Phew! I think this is possibly the longest post I’ve ever pulled together.
If you’re still reading, I give you mad props. I also think you must really be interested in the Bullet Journal® method of planning so I hope this post was helpful.
I know when I was first starting out, the more detail someone put in their post the better. I gleaned so much from other people just sharing what they do. This allowed me to figure out what I needed in my journal.
The Bullet Journal® method has really been an incredible process of learning for me. It’s also a system that has proven to work for me and not against me. It’s simple and easy to adapt each month. I can change what isn’t working. I can tweak and make even better what is working for me.
The Bullet Journal® is a method of planning that flows with my life and keeps my brain much more at peace with all that runs through it each day. I know there will be changes I need to make in the future, but it doesn’t worry me. I’m not buying a planner and then finding out halfway through that I don’t like it anymore. This journal sticks with me through all of my changes, life circumstances, and various needs. I could not be more pleased!
What about you? Have you ever tried the Bullet Journal®? What do you do to make your Bullet Journal® work for you?
I shared a video flip through of my Bullet Journal® if you’d like to see inside and how it all flows together from start to finish! Click here to view it!
Other posts you might like:
- Planning 101: How to Be More Intentional with Your Time
- How to Make a Prayer Notebook
- How I Set Up My Prayer Journal (inspired by my Bullet Journal®)
This post contains my affiliate links. See my full disclosure policy here.
I’ve never heard of this before, but I started doing a version of this months ago in my journal. I use it to write down to do lists, journal, take Bible Study notes, plan out curriculum, write down ideas for my book, etc. and I LOVE it. It’s been liberating for me and works much better with the way my mind processes information. I find that I’m more creative this way as well.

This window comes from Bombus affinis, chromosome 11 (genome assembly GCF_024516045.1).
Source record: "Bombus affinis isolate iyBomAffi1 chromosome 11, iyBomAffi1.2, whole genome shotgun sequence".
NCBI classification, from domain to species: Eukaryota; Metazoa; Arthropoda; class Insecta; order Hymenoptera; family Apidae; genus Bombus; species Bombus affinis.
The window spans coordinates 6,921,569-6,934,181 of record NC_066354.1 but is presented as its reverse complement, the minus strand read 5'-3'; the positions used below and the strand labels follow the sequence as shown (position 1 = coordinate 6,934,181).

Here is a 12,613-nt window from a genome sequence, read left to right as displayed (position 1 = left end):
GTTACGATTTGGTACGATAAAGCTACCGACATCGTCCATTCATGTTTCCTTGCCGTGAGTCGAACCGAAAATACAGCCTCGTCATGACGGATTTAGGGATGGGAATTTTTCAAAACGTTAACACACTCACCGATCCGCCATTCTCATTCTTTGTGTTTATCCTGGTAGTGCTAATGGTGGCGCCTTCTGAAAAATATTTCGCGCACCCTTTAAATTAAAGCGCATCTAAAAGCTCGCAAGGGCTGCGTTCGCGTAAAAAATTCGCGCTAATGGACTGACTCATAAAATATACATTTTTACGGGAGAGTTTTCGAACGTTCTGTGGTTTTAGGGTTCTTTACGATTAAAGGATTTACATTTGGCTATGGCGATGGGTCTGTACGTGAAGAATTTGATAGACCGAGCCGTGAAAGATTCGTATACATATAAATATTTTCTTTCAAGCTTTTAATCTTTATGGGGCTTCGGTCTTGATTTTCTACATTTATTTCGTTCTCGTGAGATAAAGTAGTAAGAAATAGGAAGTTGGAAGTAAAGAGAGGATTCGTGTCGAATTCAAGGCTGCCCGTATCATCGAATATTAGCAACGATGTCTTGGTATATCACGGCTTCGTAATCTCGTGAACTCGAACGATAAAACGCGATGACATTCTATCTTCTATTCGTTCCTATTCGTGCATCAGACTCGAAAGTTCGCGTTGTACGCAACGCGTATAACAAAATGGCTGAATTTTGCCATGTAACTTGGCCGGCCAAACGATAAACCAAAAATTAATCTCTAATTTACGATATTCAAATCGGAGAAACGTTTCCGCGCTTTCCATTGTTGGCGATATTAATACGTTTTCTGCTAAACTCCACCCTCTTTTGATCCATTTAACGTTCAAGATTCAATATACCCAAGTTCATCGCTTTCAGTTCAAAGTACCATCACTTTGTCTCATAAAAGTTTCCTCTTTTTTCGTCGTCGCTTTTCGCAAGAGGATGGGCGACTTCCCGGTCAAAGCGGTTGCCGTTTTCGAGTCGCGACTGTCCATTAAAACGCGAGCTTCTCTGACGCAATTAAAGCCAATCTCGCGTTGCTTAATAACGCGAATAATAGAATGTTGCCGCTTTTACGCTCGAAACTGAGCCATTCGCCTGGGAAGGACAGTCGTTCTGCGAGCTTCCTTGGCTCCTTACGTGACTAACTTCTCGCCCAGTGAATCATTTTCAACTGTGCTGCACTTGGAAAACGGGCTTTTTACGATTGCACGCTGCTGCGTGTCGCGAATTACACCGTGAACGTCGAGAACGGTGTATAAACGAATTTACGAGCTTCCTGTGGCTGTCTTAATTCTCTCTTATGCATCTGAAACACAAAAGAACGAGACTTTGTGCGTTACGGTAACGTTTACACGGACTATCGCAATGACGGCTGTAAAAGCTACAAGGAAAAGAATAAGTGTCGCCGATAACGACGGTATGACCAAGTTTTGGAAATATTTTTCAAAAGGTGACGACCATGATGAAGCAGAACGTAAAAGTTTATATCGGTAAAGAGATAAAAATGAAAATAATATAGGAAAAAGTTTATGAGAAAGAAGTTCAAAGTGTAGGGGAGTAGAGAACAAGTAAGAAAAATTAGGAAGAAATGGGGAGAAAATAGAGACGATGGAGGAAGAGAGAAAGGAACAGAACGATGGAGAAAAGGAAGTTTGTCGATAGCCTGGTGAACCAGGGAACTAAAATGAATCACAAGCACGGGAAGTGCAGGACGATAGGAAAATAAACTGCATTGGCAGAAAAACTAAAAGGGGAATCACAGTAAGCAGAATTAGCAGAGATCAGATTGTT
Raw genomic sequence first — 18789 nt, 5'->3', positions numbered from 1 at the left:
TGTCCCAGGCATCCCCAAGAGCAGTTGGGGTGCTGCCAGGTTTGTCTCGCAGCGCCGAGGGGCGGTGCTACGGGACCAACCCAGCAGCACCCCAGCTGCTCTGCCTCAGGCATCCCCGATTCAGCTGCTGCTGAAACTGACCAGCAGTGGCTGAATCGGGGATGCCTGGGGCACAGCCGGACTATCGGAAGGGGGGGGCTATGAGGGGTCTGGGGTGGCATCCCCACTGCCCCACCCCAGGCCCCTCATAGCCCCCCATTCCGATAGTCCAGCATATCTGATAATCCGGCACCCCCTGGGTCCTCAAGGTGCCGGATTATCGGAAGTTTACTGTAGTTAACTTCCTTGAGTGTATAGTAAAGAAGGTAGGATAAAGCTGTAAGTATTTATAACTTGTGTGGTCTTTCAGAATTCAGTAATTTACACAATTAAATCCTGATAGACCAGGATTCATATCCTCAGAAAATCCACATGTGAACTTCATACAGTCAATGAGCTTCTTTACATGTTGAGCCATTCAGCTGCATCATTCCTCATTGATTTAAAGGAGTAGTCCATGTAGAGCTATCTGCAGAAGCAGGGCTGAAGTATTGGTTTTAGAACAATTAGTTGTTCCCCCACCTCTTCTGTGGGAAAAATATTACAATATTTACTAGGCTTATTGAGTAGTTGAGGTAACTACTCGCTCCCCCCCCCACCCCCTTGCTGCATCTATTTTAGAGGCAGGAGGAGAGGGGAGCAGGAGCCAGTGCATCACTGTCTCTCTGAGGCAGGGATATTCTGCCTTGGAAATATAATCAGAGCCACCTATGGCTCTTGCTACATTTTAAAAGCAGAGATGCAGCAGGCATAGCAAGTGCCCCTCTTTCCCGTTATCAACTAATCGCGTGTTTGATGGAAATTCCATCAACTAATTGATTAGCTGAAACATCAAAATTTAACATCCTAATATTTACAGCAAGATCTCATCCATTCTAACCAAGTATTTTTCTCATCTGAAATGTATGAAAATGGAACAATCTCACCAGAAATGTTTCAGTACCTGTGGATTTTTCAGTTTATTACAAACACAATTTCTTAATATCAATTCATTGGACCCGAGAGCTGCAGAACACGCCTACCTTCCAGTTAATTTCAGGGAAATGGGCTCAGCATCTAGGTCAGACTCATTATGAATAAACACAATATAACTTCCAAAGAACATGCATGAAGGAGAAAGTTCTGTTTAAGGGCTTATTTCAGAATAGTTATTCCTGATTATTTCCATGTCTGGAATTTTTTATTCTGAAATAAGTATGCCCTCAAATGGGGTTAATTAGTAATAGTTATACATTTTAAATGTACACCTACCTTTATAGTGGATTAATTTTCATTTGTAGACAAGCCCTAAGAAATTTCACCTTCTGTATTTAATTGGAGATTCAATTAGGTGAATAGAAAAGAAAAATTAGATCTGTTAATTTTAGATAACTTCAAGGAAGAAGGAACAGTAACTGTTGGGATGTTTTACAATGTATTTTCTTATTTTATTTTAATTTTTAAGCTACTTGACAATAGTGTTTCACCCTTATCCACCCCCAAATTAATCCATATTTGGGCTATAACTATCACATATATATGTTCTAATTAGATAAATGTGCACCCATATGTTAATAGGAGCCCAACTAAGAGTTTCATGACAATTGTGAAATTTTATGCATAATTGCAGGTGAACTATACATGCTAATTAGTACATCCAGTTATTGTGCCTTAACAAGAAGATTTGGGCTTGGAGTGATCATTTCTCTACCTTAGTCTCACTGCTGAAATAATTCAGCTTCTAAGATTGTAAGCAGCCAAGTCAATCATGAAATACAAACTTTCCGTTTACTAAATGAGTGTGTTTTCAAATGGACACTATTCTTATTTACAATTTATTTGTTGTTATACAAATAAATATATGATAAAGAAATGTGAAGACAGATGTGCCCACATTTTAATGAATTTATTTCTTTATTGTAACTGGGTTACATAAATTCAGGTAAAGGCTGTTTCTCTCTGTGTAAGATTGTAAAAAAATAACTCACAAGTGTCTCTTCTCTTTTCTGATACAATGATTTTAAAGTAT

I’ll have to implement some of these Bullet Journal ideas as well. I think they’ll help take it to the next level.
I love how you naturally came upon this “method” of planning! So neat!
I started my bullet journal about a month ago and so far I am hooked. I am also not an artistic person so I don’t have a lot of graphics but it does give me a place to practice which I really enjoy. I got a few good ideas from your post that I’m going to utilize. I think the key to bullet journaling is to pull it out every day even if only for a few minutes. Some nights I have more time and can add things to my ideas and wishlists and some nights I have to hurry and can only put in what needs to be done.
Yes, pulling it out everyday is key!
I have a question. I homeschool and use a curriculum with 170 lessons, so I plan out a year at a time. Do you make your weekly lists as you go or do you write them out ahead of time?
I want to hear the answer to this too!